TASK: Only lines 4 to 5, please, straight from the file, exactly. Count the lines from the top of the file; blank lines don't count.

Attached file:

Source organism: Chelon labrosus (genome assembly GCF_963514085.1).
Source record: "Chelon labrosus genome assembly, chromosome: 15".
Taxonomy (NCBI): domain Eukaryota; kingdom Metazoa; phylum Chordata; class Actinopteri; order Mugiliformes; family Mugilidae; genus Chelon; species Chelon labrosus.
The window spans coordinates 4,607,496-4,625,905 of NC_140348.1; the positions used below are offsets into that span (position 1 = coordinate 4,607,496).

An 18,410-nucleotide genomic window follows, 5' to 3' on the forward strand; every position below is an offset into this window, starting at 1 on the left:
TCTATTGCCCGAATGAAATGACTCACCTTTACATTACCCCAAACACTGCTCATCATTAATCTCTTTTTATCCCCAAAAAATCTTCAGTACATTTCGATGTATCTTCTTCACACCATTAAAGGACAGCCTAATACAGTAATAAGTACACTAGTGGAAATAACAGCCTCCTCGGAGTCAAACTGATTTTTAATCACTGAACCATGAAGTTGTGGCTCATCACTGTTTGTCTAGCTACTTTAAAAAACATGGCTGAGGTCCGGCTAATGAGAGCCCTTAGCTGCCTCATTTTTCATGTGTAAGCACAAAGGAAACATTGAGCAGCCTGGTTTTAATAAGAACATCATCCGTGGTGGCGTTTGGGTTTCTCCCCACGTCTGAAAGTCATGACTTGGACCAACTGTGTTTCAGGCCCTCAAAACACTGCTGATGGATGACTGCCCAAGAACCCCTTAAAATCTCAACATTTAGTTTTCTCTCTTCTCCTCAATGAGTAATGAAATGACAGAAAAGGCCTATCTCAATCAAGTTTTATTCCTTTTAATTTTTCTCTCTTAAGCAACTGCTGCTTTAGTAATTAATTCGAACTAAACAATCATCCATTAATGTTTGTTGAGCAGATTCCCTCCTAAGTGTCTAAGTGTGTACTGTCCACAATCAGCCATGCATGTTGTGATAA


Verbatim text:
The window spans coordinates 4,607,496-4,625,905 of NC_140348.1; the positions used below are offsets into that span (position 1 = coordinate 4,607,496).

An 18,410-nucleotide genomic window follows, 5' to 3' on the forward strand; every position below is an offset into this window, starting at 1 on the left: